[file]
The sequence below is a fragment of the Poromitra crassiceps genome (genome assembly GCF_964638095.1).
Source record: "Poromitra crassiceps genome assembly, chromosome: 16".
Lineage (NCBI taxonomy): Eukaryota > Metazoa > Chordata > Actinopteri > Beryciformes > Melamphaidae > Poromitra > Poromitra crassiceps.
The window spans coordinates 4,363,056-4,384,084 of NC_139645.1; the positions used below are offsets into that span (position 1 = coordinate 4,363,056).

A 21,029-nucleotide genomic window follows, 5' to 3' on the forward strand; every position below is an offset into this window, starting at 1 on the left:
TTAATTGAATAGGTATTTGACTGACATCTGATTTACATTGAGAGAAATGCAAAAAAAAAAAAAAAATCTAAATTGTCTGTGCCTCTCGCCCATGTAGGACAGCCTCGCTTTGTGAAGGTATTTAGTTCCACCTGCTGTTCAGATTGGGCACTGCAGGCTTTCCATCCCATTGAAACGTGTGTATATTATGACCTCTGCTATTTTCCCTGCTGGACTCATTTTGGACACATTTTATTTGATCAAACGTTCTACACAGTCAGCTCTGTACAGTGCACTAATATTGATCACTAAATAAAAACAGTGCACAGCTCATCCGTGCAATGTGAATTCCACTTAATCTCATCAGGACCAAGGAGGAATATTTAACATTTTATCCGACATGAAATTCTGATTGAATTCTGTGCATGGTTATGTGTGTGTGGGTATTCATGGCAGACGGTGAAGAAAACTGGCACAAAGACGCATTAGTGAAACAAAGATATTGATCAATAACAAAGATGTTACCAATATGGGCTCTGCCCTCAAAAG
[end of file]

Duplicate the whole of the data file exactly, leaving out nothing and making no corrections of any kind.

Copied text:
The sequence below is a fragment of the Poromitra crassiceps genome (genome assembly GCF_964638095.1).
Source record: "Poromitra crassiceps genome assembly, chromosome: 16".
Lineage (NCBI taxonomy): Eukaryota > Metazoa > Chordata > Actinopteri > Beryciformes > Melamphaidae > Poromitra > Poromitra crassiceps.
The window spans coordinates 4,363,056-4,384,084 of NC_139645.1; the positions used below are offsets into that span (position 1 = coordinate 4,363,056).

A 21,029-nucleotide genomic window follows, 5' to 3' on the forward strand; every position below is an offset into this window, starting at 1 on the left:
TTAATTGAATAGGTATTTGACTGACATCTGATTTACATTGAGAGAAATGCAAAAAAAAAAAAAAAATCTAAATTGTCTGTGCCTCTCGCCCATGTAGGACAGCCTCGCTTTGTGAAGGTATTTAGTTCCACCTGCTGTTCAGATTGGGCACTGCAGGCTTTCCATCCCATTGAAACGTGTGTATATTATGACCTCTGCTATTTTCCCTGCTGGACTCATTTTGGACACATTTTATTTGATCAAACGTTCTACACAGTCAGCTCTGTACAGTGCACTAATATTGATCACTAAATAAAAACAGTGCACAGCTCATCCGTGCAATGTGAATTCCACTTAATCTCATCAGGACCAAGGAGGAATATTTAACATTTTATCCGACATGAAATTCTGATTGAATTCTGTGCATGGTTATGTGTGTGTGGGTATTCATGGCAGACGGTGAAGAAAACTGGCACAAAGACGCATTAGTGAAACAAAGATATTGATCAATAACAAAGATGTTACCAATATGGGCTCTGCCCTCAAAAG